That said, no one is going to cry for the defending champs and they’re sure to get the Bobcats’ best effort tonight. And that could be a problem considering how well this team has fared against the Lakers in season’s past. Thanks to commenter BlizzardOfOz, we know that the Lakers have only beaten the ‘Cats 3 times in the last 10 match ups, a streak that covers several coaches and different rosters of players. This team just always seems to have the Lakers number, so getting a win isn’t just a given considering the talent disparity.

In order to get the win, then, the Lakers must continue the execution they’ve shown on their current road trip. Attacking inside should be priority number one considering the Bynum/Gasol duo will likely be guarded by Kwame, Najera, Mohammed, and Diaw all night. And while Kwame is a good one on one post defender, Bynum should still be able to establish good post position and work his jump hook from low blocks. As for Gasol, he needs to continue his aggressive play and take the undersized defenders he’ll see down into the post. Neither Najera or Diaw has a realistic chance of slowing a tuned in Gasol, so an attack mindset is needed from the big Spaniard tonight.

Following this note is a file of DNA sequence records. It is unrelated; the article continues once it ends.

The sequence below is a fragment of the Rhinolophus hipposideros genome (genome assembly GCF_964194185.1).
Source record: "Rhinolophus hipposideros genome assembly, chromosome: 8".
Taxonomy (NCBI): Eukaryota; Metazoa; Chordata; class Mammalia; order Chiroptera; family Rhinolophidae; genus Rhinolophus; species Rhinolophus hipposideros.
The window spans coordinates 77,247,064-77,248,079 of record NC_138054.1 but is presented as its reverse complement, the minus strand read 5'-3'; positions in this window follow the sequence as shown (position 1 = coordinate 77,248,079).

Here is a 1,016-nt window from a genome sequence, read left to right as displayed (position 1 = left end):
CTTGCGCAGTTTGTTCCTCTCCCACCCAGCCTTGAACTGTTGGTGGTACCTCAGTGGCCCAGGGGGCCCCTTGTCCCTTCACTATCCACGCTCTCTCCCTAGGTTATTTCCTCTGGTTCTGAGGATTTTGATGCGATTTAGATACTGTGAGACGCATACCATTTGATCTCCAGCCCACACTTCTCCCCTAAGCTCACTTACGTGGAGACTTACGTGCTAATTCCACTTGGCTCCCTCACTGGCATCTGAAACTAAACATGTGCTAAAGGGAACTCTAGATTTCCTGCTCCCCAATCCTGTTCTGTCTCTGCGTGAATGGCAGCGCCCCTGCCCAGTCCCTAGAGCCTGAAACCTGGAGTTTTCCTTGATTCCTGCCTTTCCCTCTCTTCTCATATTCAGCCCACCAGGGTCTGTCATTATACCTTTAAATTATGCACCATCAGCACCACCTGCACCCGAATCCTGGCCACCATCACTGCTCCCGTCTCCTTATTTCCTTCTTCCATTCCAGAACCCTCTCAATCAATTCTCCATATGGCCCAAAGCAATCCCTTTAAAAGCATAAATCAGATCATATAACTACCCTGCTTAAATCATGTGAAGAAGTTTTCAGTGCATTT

This is also a game where I hope for Kobe to lay in the weeds a bit more and play off the ball in order to be most effective. Both Jackson and Wallace offer good size and length and they’re two players that have traditionally given Kobe more issues than other defenders. When Kobe has the ball in his hands above the three point line I’d like to see him pass rather than try to initiate off the dribble, with him then cutting to his favored spots on the floor to either catch the ball on the move or establish position at the elbow  or mid post to do his damage. Considering that this is the 4th game in 5 nights and the defenders he’ll be facing, I’d prefer to see less of a perimeter oriented #24.

Defensively, the Lakers are likely to catch a break with D.J. Augustin doubtful for this game. Augustin is the type of quick, good outside shooting, P&R heavy guard that can give the Lakers fits. Instead, they’ll see a heavier dose of Shaun Livingston, who has been playing better, but offers a different type of match up that the Lakers are better equipped to deal with. Livingston will also run the P&R but he’s less a threat as a shooter so the Lakers should be able to go under screens and then bottle off his penetration. Livingston will also try to go to the post more often but Fisher should be able to body him enough that he doesn’t get as comfortable – even though he’s giving up several inches to Shaun.

The other key to slowing the ‘Cats is by pressuring their wings and not giving up open jumpers. Both Wallace and Jackson are true threats and both can find ways to hurt the defense when left open. Jackson has range beyond the three point line and while Wallace has relied more on his jumper this year than in season’s past, he’ll still attack the rim if given the lane. The Lakers must contest jumpers and the bigs must be ready to help if the Lakers successfully run their wings off the three point line.